« Around that time one of the guys from MIR, who had taken part in the famous televised press conference calling on everyone to lay down their arms, was held in a neighbouring cell with his girlfriend. This young woman had the most beautiful voice. Every evening, at sunset, she would sing, and always a different song, for all the rest of us prisoners. We were never able to see her, yet we will remember her forever. »
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What Will the Holy Father Say (Qué dirá el Santo Padre)

Song by:
Violeta Parra
Testimony by:
María Cecilia Marchant Rubilar
Experience in:
Cárcel de Mujeres Buen Pastor, La Serena, September 1973 - January 1974
« We sang songs that were popular at the time. We’d sing 'What will the Holy Father say', especially the part that says 'What will the Holy Father who lives in Rome say ... they are slitting the throat of his dove...' quite often, for example when someone was taken off to Regimiento Arica, which was a torture centre. »
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The Scholar (El letrado)

Song by:
Quelentaro (Gastón and Eduardo Guzmán)
Testimony by:
Luis Cifuentes Seves
Experience in:
Campamento de Prisioneros, Estadio Nacional, November 1973 – February 1974
« From the first time I heard it, I was impressed by the way the duo Quelentaro sang this song, which was also written by them. When I sang it, I always tried to sing it in their style. I never sang it on stage, only for myself or for small groups of friends strumming guitars together. »
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I Come Back (Vuelvo)

Song by:
Patricio Manns (lyrics) and Horacio Salinas (music)
Testimony by:
Fernando Aravena
Experience in:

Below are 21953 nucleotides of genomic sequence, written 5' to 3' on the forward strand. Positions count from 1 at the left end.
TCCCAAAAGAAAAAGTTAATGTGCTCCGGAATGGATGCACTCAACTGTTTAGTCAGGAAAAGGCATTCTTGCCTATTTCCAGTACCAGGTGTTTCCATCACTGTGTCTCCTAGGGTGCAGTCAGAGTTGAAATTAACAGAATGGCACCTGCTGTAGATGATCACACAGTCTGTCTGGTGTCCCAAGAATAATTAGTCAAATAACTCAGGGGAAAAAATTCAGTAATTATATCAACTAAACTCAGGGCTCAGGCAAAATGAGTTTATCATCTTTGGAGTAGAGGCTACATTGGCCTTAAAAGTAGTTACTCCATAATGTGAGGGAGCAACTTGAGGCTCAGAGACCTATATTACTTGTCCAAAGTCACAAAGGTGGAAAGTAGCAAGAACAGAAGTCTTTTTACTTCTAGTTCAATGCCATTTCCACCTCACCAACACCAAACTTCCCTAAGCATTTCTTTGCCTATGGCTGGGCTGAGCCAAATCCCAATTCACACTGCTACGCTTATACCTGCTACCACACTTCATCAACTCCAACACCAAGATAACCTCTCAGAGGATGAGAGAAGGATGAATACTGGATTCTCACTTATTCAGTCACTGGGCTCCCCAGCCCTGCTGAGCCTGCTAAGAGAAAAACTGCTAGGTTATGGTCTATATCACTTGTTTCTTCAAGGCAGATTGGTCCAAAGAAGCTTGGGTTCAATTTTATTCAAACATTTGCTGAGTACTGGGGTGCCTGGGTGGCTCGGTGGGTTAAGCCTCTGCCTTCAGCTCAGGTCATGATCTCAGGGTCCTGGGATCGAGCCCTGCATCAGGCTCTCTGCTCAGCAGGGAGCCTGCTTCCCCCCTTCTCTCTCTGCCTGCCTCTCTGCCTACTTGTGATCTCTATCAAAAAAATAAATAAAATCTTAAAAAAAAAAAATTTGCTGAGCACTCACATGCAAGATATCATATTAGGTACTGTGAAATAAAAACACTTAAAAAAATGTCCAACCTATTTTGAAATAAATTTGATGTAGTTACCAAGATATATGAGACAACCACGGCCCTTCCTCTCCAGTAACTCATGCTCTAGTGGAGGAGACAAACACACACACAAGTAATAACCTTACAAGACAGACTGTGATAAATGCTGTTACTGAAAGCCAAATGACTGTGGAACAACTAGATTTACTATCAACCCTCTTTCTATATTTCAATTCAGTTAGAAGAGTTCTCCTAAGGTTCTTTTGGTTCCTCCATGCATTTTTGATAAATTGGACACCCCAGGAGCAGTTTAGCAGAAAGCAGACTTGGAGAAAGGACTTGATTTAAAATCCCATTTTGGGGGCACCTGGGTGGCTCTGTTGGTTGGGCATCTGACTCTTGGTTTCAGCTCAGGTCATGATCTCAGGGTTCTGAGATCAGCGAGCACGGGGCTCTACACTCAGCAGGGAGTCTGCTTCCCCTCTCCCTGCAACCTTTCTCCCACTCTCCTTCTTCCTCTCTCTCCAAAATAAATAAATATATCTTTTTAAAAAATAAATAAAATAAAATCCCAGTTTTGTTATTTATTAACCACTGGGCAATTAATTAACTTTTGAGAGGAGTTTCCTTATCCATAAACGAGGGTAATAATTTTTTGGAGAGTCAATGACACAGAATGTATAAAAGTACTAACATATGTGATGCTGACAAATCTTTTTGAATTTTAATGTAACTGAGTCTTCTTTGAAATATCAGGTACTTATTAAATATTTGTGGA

« During our mateadas in the Prison of Santiago, we always talked about the song ‘Vuelvo’ (I Come Back). It gave you the hope of returning to the fight. The prison was only something temporary. »
[...]
«  (1943-) Catalan singer-songwriter. One of the most important figures of popular music in Catalan and Spanish languages. »
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The Clock (El reloj)

Song by:
Roberto Cantoral
Testimony by:
Ana María Arenas
« The day I was captured, after the first torture session, I asked for permission to sing a Christmas carol, the name of which I cannot remember. I did it to let one of my captive friends know that I was also at the Venda Sexy. »
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King Ñaca Ñaca (El rey Ñaca Ñaca)

Song by:
Sergio Vesely
Testimony by:
Renato Alvarado Vidal
Experience in:
« During the last third of the 20th century, the concentration camps of the Chilean dictatorship were characterised by a high grade of organisation among prisoners, as well as the overflowing creativity they applied to all areas of human ingenuity. »
[...]
« The majority of inventions happened in arts and crafts. There were sculptures made from any imaginable materials. There were also drawings, paintings, songs and theatre works. This is hardly surprising with the number of artists and intellectuals in there who encouraged the participation of workers and farmers. »